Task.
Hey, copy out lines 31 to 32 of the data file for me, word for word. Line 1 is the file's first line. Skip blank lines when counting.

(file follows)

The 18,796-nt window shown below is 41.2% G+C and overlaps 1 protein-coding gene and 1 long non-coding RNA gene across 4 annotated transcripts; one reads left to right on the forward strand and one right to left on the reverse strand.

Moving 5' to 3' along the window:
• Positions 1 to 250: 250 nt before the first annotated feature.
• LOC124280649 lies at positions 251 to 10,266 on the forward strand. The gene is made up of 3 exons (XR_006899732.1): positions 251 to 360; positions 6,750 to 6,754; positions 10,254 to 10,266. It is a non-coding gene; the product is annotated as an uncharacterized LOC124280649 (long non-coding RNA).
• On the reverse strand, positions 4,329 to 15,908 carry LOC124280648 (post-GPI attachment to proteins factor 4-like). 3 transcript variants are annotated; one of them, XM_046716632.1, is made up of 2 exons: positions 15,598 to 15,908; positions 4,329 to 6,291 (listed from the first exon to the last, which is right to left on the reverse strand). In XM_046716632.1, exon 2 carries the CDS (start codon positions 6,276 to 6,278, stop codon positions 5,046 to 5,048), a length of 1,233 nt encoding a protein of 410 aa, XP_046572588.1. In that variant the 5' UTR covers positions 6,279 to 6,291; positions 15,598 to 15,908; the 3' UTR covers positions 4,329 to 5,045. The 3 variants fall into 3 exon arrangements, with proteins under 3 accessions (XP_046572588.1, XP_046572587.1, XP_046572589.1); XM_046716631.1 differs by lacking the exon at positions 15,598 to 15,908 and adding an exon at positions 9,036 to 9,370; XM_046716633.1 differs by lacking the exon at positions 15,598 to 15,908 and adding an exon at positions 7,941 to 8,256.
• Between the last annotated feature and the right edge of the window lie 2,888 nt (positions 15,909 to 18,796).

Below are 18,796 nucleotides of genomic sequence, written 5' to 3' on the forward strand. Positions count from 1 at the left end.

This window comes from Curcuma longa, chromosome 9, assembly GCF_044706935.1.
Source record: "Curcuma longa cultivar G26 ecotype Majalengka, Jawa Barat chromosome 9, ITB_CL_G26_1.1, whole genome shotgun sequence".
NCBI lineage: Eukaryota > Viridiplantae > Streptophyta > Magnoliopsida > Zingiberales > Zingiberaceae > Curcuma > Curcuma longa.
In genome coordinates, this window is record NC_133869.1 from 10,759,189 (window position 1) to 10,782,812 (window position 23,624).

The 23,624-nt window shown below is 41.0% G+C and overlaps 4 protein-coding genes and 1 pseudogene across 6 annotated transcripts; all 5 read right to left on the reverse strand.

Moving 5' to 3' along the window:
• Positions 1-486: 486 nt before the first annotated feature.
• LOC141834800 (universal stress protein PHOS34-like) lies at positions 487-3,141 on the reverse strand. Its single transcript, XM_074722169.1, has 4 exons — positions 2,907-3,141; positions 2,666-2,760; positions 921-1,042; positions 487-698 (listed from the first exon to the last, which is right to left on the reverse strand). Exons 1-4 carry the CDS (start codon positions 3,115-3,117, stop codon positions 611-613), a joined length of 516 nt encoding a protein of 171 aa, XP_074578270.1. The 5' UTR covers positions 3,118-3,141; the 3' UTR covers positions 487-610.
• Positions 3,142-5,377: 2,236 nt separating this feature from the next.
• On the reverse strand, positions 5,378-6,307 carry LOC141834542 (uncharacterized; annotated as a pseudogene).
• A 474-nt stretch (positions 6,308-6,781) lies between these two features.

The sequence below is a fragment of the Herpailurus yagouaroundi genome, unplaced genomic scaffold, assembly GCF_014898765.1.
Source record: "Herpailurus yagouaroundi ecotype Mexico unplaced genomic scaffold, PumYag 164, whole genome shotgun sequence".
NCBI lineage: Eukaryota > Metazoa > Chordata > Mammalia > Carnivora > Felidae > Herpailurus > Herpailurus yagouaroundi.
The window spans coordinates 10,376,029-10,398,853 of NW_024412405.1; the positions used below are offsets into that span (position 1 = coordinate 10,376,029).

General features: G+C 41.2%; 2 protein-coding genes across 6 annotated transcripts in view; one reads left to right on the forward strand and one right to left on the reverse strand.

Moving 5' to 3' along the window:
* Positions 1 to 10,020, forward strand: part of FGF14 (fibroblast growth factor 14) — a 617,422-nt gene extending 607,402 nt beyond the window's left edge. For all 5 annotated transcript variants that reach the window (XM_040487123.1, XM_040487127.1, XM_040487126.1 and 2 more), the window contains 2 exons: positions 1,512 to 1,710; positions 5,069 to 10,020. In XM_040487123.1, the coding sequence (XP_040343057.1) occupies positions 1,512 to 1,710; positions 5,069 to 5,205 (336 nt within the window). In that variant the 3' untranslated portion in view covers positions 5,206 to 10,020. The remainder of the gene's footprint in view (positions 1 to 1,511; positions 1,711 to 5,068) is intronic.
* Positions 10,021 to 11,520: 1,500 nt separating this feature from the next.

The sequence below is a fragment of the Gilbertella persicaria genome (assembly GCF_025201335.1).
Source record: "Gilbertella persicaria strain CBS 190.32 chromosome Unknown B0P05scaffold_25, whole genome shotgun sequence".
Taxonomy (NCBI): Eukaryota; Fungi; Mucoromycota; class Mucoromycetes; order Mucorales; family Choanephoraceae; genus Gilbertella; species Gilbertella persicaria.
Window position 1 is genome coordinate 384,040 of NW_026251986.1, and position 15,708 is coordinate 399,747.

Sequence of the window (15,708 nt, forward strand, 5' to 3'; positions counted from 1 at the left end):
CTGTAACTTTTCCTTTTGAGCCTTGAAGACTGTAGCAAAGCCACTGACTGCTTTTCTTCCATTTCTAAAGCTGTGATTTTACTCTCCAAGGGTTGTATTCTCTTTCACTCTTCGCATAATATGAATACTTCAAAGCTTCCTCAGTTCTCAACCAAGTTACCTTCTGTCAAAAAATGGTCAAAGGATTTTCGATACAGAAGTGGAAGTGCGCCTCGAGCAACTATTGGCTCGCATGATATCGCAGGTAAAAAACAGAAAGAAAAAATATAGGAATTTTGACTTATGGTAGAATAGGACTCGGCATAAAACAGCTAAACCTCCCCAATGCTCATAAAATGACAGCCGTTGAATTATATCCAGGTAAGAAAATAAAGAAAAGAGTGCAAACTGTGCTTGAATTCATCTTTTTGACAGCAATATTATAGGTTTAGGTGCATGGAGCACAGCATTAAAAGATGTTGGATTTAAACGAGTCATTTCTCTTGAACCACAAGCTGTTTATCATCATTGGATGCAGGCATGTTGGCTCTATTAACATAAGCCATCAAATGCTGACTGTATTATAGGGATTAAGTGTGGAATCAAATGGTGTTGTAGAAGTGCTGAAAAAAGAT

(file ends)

Sequence of the window (15,708 nt, forward strand, 5' to 3'; positions counted from 1 at the left end):
CTGTAACTTTTCCTTTTGAGCCTTGAAGACTGTAGCAAAGCCACTGACTGCTTTTCTTCCATTTCTAAAGCTGTGATTTTACTCTCCAAGGGTTGTATTCTCTTTCACTCTTCGCATAATATGAATACTTCAAAGCTTCCTCAGTTCTCAACCAAGTTACCTTCTGTCAAAAAATGGTCAAAGGATTTTCGATACAGAAGTGGAAGTGCGCCTCGAGCAACTATTGGCTCGCATGATATCGCAGGTAAAAAACAGAAAGAAAAAATATAGGAATTTTGACTTATGGTAGAATAGGACTCGGCATAAAACAGCTAAACCTCCCCAATGCTCATAAAATGACAGCCGTTGAATTATATCCAGGTAAGAAAATAAAGAAAAGAGTGCAAACTGTGCTTGAATTCATCTTTTTGACAGCAATATTATAGGTTTAGGTGCATGGAGCACAGCATTAAAAGATGTTGGATTTAAACGAGTCATTTCTCTTGAACCACAAGCTGTTTATCATCATTGGATGCAGGCATGTTGGCTCTATTAACATAAGCCATCAAATGCTGACTGTATTATAGGGATTAAGTGTGGAATCAAATGGTGTTGTAGAAGTGCTGAAAAAAGAT